How to Network Effectively and Who Should Get Involved
Networks generate opportunities. It’s true for all professionals at every stage of their development. Whether you’re a professional looking to climb the corporate ladder, an entrepreneur who wants to scale their company, or a recent graduate who is seeking a big break in joining a firm, building a good network helps you interact with people and gain an advantage in business.
But to access your network effectively, you need to think about who is within your network, what other connections may be beneficial (to you and your clients) and know who and how to reach out to when the time comes. Here’s a few tips.
- Start with your existing network
Networking isn’t only about meeting and connecting with new people. Nurturing existing relationships is a far more efficient way of networking when you already have a foot in the door.
Take time to assess these contacts, and mark the people you interacted with in the previous six months. If you discussed business in person, it’s likely you learned somewhat about their goals and their business, so can take the next step towards assisting them further with professional advice. It’s also likely that you have built trust and can ask them to refer others to you.
- Organise your network to make it more effective
It’s likely you have multiple networks – a network of fellow advisors, a network of contacts within an industry, a network of colleagues in your firm. Once you have a clear understanding of who belongs in your networks, divide it into further groups. First; group people according to the type of relationship you have with them: personal or professional. Then make the distinction in your professional network between people inside and outside your company.
These three groups determine your behavior and attitude towards each member in your network. But it also helps you predict what kind of business opportunity or mutual assistance you can expect to hear from each person.
- Identify your role within the network
Are you a central figure holding the system together? Or are you an equal participant in the interactions of the group? Evaluating group dynamics and how the relationships formed allows you to define your role in the network.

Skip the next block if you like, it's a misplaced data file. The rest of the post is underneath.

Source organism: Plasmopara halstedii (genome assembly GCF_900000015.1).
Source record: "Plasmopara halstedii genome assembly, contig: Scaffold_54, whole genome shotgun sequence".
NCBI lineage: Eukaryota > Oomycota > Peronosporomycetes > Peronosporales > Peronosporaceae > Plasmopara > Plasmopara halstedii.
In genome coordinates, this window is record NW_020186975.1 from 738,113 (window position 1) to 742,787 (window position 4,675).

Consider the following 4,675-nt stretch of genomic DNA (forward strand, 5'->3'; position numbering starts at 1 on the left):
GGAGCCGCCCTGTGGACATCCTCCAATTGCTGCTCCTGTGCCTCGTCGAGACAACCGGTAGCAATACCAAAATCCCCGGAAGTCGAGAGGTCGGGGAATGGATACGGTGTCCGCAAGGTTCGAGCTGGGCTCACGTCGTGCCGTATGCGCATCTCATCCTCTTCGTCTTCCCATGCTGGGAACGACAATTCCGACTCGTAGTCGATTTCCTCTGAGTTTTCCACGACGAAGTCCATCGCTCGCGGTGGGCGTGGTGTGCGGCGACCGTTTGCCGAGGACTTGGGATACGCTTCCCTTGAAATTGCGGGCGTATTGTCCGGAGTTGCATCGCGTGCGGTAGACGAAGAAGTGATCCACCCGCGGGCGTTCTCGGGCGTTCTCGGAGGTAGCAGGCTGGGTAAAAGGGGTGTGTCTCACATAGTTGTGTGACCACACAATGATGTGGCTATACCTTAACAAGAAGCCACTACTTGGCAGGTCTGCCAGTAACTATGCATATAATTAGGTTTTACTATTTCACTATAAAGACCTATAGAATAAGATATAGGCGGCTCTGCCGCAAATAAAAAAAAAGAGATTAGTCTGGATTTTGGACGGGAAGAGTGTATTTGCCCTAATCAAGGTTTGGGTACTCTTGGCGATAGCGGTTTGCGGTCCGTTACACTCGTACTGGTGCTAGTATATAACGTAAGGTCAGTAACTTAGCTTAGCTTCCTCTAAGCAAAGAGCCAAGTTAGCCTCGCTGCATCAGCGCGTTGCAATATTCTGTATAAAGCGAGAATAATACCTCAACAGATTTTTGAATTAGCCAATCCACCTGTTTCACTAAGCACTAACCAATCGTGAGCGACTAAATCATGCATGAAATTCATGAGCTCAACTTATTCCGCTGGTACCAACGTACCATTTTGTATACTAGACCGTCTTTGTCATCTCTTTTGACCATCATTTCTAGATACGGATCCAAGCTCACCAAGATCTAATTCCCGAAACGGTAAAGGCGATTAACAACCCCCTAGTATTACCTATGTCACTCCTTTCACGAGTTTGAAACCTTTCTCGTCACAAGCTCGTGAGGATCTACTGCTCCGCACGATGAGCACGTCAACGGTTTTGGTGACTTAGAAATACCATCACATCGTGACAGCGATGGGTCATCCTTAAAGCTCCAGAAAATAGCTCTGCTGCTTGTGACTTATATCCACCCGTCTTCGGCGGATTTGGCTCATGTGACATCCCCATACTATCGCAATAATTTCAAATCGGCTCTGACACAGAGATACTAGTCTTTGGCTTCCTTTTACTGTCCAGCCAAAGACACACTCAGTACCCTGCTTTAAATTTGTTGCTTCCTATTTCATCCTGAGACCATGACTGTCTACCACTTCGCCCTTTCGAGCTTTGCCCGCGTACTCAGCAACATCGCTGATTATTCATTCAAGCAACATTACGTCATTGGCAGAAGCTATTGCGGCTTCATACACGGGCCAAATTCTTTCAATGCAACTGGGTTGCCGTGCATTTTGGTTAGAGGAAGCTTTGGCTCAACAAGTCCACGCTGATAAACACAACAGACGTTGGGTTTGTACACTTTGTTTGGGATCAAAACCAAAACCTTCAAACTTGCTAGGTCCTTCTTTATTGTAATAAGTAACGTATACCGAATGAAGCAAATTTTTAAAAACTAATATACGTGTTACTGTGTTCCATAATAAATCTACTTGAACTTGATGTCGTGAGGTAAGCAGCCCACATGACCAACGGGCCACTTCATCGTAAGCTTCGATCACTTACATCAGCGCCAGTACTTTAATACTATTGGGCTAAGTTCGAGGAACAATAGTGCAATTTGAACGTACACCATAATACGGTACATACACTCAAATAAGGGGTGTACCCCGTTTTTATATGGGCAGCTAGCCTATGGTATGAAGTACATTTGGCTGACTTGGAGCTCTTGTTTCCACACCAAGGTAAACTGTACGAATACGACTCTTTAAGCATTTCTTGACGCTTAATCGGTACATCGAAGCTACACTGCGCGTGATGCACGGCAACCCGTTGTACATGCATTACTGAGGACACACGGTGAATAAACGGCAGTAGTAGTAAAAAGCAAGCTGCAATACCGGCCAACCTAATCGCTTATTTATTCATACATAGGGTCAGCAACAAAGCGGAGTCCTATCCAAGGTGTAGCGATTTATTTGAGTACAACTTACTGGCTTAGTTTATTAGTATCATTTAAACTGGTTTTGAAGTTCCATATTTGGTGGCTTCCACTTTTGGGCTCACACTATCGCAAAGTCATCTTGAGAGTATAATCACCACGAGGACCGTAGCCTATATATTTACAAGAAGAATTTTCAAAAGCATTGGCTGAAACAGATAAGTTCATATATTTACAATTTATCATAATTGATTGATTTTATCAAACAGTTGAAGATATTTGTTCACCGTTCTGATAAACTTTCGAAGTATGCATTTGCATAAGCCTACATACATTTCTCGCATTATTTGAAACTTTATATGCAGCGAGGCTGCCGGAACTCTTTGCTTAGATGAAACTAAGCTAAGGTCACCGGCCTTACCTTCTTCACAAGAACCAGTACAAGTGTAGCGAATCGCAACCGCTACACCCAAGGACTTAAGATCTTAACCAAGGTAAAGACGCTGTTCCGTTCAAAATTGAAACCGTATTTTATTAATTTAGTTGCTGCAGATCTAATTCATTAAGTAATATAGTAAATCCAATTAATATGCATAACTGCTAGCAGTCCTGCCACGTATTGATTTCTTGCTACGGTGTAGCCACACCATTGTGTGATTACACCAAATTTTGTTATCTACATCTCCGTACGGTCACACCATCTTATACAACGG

For example, if you look at the network inside your firm (or inside your local office), each relationship may be equal. In that case, your role is peripheral. But when it comes to your clients, you have a central role because each person depends on you to hold the network together.
- Access the full potential of your network
The real strength of networking rests in your contacts and the relationships they have with other people. Their connections can assist to extend your network indirectly and help you find new personal and professional opportunities. But to involve them in your network directly, you need to set clear expectations for your shared contact first.
Always be direct when requesting someone to set up a meeting on your behalf. Unless you are open about your intentions, you run the risk of making that person feel manipulated and losing them from your network.
- Start networking
The only way to learn how to network effectively is to do it. Start small and reconnect with a contact from your existing network with whom you haven’t interacted for some time. When you feel confident, try to set up a meeting with an indirect contact or attend an event to meet new people. The best way to get better is through lots of experience.
Ready to take advantage of networking opportunities? We can help. Get involved with the Thought Leadership Initiative and gain valuable insight and practical skills required to be good at networking. Contact us today to learn more about what we have planned for you.